on December 15, 2010
I bought this Watch at Mississauga, Ontario, Canada for CDN$368 plus 13% tax. I noticed this on sale at another store for the lesser amount of CDN$338.00 - unfortunately only after I had made my purchase.
UPDATES: Please see updates towards the end of the review (Most Recent: Dec 23, 2015 - 5 Year Update).
- Keeps highly accurate time to the seconds. I have compared it with computers that are freshly synchronized with time servers using NTP (Network Time Protocol) and it was found to keep exact time. I also compared it with CBC Radio time signal transmitted at 1:00pm. It was just amazing how the seconds hand points exactly at 12 O' clock position when the beginning of the long beep is heard from the radio. This accuracy, of course, depends on being in one of the 5 regions where it can receive a Time Calibration Signal.
- Synchronizes automatically with Atomic Time almost every night (I noticed it missed one night with a snowstorm) at Burlington, Ontario. Attempts to manually synchronize during the DAY never worked. Attempts at manual synchronization at NIGHT worked fine most of the time. Burlington, ON receives the time signal from the NIST transmitter at Fort Collins, Colorado, USA. The Distance from Burlington,ON to Fort Collins,CO is 2109 kilometers or 1311 miles or 1139 nautical miles according to [....].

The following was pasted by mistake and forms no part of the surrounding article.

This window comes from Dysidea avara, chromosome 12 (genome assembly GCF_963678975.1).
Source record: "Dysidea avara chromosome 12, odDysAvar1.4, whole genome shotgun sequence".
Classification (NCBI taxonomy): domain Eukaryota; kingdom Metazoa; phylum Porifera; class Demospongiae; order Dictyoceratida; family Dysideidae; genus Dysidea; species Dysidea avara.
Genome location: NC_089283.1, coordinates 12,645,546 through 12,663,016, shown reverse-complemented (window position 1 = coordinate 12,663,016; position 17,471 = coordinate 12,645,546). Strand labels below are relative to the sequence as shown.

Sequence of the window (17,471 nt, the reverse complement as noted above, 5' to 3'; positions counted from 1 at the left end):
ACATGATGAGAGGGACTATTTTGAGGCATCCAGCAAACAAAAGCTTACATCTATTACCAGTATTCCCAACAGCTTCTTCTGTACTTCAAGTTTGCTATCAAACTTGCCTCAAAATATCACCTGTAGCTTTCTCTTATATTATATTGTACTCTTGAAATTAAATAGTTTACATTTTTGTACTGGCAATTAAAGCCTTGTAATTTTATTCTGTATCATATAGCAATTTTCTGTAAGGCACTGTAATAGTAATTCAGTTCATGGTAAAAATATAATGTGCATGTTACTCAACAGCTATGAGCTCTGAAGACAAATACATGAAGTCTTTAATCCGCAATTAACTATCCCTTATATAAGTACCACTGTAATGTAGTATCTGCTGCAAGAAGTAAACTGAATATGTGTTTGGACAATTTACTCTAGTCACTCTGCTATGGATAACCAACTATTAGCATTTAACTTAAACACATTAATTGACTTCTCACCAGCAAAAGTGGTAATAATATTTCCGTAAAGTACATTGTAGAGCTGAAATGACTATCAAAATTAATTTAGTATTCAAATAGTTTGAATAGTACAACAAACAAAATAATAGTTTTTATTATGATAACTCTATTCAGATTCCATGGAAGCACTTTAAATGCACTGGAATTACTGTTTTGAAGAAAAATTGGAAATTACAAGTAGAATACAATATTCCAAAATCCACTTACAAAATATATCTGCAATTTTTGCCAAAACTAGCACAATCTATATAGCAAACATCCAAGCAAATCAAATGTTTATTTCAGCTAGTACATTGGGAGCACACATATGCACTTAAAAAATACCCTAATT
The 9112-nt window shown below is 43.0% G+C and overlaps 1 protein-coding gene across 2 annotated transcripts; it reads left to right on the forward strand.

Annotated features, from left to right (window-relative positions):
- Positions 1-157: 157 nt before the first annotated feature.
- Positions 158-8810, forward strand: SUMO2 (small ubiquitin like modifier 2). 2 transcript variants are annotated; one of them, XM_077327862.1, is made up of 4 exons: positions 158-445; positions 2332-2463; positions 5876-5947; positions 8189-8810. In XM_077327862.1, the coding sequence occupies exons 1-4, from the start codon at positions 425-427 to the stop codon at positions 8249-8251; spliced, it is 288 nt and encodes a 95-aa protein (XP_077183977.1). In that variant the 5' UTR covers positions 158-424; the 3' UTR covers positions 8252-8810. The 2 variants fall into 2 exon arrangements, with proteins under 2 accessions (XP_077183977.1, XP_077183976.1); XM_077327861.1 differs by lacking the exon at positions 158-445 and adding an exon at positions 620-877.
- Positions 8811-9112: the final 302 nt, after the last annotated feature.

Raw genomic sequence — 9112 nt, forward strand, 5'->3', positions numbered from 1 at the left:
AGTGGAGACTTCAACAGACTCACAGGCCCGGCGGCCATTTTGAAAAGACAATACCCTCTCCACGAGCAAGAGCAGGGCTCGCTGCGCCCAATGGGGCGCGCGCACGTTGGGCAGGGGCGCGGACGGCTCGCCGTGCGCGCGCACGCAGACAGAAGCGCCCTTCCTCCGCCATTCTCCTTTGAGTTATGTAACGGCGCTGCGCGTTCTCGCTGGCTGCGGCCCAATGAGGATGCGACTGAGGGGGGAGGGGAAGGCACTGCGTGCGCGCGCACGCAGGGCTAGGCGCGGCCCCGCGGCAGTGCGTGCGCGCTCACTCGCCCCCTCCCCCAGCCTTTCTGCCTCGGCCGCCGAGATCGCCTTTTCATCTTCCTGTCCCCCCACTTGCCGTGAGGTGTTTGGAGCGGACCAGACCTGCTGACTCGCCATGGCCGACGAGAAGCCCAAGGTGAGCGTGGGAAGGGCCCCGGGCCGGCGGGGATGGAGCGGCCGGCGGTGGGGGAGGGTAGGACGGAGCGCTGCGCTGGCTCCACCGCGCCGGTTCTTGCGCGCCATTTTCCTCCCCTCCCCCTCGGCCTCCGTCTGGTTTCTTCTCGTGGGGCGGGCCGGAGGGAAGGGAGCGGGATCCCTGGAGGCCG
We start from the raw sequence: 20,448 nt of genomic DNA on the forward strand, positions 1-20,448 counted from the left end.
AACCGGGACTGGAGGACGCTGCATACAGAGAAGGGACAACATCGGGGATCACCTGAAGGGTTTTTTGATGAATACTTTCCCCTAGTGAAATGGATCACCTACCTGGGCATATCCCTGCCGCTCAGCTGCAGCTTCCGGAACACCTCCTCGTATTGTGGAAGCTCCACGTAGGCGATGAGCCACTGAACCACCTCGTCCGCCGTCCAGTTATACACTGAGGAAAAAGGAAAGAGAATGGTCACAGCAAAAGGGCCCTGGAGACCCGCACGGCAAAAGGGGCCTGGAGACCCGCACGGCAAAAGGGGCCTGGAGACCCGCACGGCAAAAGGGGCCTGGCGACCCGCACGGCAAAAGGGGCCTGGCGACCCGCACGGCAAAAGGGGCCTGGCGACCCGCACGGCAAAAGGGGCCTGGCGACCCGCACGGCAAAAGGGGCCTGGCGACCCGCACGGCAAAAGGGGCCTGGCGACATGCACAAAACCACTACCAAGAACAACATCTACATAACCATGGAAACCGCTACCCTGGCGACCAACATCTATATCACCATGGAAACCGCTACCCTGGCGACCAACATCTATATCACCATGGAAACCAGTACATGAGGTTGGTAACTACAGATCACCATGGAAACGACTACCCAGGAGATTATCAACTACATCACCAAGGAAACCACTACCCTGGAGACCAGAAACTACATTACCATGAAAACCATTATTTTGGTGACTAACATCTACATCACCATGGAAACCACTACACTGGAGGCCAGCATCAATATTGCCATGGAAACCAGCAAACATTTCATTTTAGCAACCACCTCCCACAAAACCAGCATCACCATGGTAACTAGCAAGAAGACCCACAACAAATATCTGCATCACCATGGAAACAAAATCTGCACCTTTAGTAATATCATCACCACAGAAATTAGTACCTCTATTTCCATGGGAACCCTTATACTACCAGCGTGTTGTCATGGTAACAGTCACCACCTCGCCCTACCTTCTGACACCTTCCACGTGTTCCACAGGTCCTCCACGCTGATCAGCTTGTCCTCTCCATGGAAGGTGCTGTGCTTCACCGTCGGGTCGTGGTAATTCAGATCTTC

- Perpetual Calendar feature is quite useful. For anyone unfamiliar with this feature: This feature helps show the correct date through out the year. It knows which months have 31 days, whether February will have 28 days or 29 days etc. Most watches will need their date to be adjusted manually a few times per year -- typically when the date transitions from a month with 30 days to the next or from February to March. With Perpetual Calendar feature the pain of resetting the date is eliminated.
(Be aware that if you are in a region without Time Signal reception, the Perpetual Calendar feature needs to be manually set. This is a one time procedure -- and this procedure tells the watch whether the current year is a leap year, if it is not, how many years have past since the last leap year, what is the current month etc. Once this is done, it will keep the correct date.(read the manual on how to do this.)